Artists from the southern part of the Caucasus paid the Elbphilharmonie a visit from 28 March to 3 April 2018. The festival programme featured music from Armenia, Azerbaijan and Georgia that is as varied and multifaceted as the neighbouring countries themselves.
Though the country is not quite as big as Bavaria, Georgia has landscapes as diverse as an entire continent: thanks to huge differences of altitude, there are icebound glaciers and ocean beaches here, arid semi-deserts, dense deciduous forests and valleys full of flowers.
A popular nickname for Georgia is »the balcony of Europe«. For the country’s roots are closely linked to ancient mythology: what is now a Western territory was the kingdom of Colchis two and a half thousand years ago, the setting for many legends seen today as the origin of European cultural history, such as the Prometheus myth.
But the Georgian people are also famous for their ancient and unmistakable polyphonic chant, which is older than any such European music, and also finds widespread use in church music.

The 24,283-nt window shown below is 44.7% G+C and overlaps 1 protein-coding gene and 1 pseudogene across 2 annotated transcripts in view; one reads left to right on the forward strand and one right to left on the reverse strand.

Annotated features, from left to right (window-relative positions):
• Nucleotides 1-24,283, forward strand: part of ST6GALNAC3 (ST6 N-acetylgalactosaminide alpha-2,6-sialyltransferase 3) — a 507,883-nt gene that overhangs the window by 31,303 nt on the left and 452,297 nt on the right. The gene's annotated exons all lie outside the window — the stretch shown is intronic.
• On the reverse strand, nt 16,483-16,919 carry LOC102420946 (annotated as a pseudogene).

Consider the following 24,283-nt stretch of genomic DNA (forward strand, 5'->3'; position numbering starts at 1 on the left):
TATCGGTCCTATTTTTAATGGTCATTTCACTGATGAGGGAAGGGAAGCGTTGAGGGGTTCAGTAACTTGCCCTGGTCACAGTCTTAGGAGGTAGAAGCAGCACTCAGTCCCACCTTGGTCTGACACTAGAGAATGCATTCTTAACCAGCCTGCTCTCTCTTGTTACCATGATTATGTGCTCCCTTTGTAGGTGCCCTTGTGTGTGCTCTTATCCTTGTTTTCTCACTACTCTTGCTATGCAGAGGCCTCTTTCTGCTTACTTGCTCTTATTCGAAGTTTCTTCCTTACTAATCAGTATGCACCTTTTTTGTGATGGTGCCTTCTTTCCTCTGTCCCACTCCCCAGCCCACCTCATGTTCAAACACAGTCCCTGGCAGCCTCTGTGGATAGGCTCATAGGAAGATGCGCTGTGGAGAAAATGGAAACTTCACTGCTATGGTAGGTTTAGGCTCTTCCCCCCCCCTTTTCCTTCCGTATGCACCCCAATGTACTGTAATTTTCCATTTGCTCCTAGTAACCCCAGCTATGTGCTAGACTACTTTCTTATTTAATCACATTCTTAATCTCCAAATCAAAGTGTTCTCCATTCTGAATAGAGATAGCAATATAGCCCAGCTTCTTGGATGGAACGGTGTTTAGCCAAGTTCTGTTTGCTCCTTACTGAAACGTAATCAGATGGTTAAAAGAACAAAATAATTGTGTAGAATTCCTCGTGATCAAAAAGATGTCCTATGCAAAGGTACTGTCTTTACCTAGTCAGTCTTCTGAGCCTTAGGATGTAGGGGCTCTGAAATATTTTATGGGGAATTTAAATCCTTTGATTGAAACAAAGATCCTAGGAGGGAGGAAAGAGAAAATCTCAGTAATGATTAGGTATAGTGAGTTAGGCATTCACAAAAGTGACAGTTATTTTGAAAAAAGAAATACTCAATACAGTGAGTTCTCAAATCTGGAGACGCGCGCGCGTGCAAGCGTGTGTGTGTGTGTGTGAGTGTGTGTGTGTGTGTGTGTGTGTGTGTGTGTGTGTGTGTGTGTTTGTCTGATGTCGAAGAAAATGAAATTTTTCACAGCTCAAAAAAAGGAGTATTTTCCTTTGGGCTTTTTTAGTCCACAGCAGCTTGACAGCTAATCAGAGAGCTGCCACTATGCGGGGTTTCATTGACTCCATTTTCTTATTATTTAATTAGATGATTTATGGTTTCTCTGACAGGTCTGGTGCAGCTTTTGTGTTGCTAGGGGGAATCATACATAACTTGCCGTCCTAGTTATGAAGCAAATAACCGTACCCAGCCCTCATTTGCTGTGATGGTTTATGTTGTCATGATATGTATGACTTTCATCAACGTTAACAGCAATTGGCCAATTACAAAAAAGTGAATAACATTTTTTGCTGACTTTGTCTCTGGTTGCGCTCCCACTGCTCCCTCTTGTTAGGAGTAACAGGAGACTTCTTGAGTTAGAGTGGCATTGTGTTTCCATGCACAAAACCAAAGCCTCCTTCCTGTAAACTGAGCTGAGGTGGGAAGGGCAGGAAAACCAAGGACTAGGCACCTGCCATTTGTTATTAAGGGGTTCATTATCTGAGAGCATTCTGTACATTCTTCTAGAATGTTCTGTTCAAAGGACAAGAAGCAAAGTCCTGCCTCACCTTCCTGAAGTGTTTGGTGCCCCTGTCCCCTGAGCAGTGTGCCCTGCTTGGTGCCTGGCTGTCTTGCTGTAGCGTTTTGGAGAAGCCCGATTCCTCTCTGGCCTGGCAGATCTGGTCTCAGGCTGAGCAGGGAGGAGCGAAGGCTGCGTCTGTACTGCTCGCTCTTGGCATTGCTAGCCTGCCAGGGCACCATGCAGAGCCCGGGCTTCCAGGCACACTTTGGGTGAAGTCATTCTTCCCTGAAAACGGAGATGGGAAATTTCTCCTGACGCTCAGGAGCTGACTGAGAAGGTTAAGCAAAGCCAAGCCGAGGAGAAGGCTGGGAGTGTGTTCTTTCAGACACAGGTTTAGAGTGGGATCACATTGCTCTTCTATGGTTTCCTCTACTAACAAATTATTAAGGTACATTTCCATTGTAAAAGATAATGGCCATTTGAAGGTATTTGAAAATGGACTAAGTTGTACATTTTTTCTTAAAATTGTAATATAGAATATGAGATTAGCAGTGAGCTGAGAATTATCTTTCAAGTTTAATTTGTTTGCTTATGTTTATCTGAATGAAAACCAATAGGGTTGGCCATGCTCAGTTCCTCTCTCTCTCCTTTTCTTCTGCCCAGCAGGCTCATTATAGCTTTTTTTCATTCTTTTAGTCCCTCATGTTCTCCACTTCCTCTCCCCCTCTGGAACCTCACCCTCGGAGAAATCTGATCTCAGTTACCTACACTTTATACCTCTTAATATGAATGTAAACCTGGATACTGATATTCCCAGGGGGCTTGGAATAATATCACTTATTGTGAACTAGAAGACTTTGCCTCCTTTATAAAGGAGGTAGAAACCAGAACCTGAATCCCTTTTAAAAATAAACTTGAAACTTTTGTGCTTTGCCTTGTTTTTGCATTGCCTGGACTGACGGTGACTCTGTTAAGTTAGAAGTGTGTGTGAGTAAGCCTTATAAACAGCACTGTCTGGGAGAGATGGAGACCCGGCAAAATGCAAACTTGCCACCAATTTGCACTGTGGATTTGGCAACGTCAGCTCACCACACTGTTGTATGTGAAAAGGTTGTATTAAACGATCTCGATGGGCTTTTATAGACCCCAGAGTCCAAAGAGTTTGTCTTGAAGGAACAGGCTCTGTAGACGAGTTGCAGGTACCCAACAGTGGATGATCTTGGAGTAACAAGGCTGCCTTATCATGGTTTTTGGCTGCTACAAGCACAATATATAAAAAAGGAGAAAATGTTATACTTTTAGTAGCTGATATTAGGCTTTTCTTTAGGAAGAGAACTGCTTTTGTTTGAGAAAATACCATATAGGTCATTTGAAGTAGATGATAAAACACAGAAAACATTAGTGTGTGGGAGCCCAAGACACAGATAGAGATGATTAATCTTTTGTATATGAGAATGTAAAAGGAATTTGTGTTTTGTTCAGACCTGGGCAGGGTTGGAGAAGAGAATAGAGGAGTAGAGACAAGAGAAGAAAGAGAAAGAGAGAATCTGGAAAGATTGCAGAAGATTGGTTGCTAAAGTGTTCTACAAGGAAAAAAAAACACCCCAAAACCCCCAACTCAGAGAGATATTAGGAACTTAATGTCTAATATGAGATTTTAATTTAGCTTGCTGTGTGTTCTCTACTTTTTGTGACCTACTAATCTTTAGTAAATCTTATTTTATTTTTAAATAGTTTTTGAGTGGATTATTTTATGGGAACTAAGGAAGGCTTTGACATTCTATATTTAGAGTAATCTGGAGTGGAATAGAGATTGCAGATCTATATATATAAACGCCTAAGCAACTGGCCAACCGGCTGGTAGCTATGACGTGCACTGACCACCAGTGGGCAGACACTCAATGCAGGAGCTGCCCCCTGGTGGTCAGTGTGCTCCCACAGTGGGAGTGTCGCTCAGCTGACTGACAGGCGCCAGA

»What the Georgians sing is more important than all the new discoveries in modern music. It’s simply beyond comparison. I’ve never heard anything better.«
Igor Strawinsky / Igor Stravinsky
Elaborately decorated carpets, silk scarves and copper tableware – Azerbaijan was already famous for its arts and crafts centuries ago. While the country used to export such precious objects to great royal palaces all over Europe via the Silk Road, its culture was influenced largely by the Persian and Arab world. As early as the 6th and 7th centuries, conquerors spread the Moslem religion, which thenceforth linked the region to its Islamic neighbours. Traditional Azerbaijani music, known as Muğam, is as intricate in style as the country’s arts and crafts: highly virtuosic, governed by complex rules and handed down solely by oral tradition, Azerbaijani singing now forms part of UNESCO’s world cultural heritage. The best-known Muğam singer is Alim Qasimov.
More than 1,700 years ago, Armenia became to first country to declare Christianity its national religion. To this day, roadside crosses made of stone, tiny churches and ancient buildings like the Geghard Monastery, built in a rocky gorge in the 4th century, bear witness to this. And by the same token, a central feature of the the country’s music are liturgical chant and archaic-sounding sequences of notes that originally stem from medieval hymns. The Armenian national instrument is the duduk, a type of flute with a double reed that produces a dark, soft sound.